News By Tag
News By Location
Oakland University lecture to discuss expanded use of unapproved drugs for the terminally ill
Renowned bioethicist Arthur Leonard Caplan will present the 2017 Richard J. Burke Lecture in Philosophy, Religion and Society at 7 p.m. on Thursday, Jan. 5.
The lecture, entitled The Ethics of Compassion: Expanding Access to Unapproved Drugs for the Terminally Ill, will examine issues surrounding "compassionate use," which refers to the treatment of a seriously ill patient using a new, unapproved drug when no other treatments are available. Event organizers say that Dr. Caplan's background and expertise make him particularly qualified to deliver the Burke Lecture.
"The Burke Lecture aims to stimulate philosophical discussion about pressing issues," said Mark Navin, associate professor of philosophy. "Dr. Caplan is a perfect Burke Lecturer, since his career includes ground-breaking academic research and institution-
Dr. Caplan is founding head of the Division of Bioethics at New York University Langone Medical Center in New York City and is also the Drs. William F. and Virginia Connolly Mitty Professor of Bioethics. He has served on a number of national and international committees. Of particular relevance for this year's Burke Lecture is that Dr. Caplan is the chairperson of the Compassionate Use Advisory Committee (CompAC), an independent group of internationally recognized medical experts, bioethicists and patient representatives which advises Janssen/Johnson & Johnson about requests for compassionate use of some of its investigational medicines.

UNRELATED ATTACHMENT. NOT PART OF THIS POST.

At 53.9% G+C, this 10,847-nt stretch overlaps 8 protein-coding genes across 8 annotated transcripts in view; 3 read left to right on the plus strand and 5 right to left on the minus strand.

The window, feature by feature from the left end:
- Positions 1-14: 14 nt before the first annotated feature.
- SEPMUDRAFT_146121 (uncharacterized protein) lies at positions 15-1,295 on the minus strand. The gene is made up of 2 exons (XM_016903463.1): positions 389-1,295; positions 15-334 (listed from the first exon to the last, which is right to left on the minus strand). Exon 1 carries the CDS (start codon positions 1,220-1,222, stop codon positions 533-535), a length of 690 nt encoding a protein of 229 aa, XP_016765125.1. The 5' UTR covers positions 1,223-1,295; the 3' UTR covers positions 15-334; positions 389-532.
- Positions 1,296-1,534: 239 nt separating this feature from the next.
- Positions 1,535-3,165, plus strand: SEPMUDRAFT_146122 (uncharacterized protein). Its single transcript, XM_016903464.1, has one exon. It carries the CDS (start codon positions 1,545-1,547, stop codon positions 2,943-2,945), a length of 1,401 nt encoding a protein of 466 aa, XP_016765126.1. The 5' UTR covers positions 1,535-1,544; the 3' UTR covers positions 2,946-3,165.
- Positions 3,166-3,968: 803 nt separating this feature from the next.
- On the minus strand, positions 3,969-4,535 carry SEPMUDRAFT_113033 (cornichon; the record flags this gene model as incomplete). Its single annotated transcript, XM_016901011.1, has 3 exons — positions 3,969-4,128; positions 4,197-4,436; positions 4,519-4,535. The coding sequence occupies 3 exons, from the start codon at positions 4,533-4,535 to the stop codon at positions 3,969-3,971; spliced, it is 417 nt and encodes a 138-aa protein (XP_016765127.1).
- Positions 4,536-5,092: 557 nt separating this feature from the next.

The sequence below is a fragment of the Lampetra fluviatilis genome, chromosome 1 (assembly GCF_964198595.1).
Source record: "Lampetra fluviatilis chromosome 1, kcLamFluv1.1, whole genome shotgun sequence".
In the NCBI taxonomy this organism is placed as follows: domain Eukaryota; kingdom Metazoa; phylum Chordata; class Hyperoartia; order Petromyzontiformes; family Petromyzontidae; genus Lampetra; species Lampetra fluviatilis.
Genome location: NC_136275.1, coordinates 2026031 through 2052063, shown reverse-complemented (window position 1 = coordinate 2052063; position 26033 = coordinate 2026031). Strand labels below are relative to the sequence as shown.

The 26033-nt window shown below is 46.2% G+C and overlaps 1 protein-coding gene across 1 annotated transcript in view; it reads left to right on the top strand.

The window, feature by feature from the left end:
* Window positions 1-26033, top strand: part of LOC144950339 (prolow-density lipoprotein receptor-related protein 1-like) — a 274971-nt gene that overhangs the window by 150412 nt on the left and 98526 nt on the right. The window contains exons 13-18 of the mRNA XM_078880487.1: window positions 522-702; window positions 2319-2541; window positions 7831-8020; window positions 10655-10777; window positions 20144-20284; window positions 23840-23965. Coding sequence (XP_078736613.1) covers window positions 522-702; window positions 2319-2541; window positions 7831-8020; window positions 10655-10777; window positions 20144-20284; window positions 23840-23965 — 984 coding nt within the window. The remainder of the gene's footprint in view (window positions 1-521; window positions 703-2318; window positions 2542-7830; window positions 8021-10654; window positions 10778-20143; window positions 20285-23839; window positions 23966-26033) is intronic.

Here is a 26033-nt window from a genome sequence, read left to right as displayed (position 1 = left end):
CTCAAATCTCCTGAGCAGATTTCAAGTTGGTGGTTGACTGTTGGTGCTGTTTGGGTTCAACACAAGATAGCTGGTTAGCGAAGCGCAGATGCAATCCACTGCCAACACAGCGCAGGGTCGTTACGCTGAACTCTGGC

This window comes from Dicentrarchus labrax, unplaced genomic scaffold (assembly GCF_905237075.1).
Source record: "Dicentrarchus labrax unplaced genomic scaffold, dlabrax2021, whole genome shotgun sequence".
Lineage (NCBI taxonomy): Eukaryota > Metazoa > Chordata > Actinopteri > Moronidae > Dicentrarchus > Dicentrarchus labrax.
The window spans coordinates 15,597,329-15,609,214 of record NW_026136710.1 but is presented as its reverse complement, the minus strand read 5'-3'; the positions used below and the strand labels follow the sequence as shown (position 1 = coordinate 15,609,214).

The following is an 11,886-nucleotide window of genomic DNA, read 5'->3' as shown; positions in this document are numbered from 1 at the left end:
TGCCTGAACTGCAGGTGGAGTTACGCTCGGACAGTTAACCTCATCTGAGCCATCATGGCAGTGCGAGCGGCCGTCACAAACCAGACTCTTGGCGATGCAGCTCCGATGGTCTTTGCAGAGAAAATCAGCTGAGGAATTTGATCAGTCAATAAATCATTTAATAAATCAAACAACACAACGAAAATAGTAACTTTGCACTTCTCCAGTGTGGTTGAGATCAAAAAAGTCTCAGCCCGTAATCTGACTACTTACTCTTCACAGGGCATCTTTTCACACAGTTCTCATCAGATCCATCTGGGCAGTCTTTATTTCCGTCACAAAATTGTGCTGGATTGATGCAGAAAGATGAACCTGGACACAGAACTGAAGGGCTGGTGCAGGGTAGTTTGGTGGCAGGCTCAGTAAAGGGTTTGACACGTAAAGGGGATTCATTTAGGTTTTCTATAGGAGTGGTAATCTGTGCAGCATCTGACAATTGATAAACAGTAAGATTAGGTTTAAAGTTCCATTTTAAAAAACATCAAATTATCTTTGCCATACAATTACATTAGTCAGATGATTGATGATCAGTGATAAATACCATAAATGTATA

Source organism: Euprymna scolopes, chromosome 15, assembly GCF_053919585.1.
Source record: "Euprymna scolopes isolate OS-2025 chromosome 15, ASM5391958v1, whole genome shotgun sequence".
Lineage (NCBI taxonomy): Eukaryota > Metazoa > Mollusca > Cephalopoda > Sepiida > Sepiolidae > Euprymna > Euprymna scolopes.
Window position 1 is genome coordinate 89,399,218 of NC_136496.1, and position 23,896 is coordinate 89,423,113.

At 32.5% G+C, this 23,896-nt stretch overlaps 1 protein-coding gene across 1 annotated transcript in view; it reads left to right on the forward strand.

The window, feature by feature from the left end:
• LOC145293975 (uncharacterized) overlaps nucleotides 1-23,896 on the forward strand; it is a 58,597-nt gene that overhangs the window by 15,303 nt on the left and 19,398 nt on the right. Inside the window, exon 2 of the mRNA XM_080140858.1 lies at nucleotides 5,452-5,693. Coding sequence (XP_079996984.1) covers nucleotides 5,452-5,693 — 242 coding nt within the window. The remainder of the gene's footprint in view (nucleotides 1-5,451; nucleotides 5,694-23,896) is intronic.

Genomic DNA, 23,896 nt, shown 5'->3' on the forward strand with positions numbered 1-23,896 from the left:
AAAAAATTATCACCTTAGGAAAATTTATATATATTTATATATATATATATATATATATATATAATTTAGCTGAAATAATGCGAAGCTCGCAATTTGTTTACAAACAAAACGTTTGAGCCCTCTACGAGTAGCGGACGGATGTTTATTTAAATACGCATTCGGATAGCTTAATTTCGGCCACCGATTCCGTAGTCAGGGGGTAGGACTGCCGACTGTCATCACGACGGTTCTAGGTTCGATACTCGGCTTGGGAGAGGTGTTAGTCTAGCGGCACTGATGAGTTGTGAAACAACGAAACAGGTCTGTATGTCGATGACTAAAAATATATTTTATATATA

He is also the recipient of many awards and honors. In 2014, he was selected to receive the Public Service Award from the National Science Foundation/National Science Board. In 2016, he was presented with the Lifetime Achievement Award from the American Society for Bioethics and Humanities. Dr. Caplan is the author or editor of 32 books and more than 600 papers in peer-reviewed journals. His most recent book is Replacement Parts: The Ethics of Procuring and Replacing Organs in Humans.
Richard J. Burke was the first faculty member hired at Oakland, and he taught at the university for 46 years. He established an endowment for the Richard J. Burke Lecture Series in Philosophy, Religion, and Society. This annual event has since brought major philosophers to campus, including Amartya Sen, Judith Butler, Daniel Dennett, and Peter Singer.
Admission is free, but reservations are requested. For more information or to reserve a space, contact Ann Zimmerman at (248) 370-3390 or email@example.com. For more information on Burke and past lectures from the annual series, visit oakland.edu/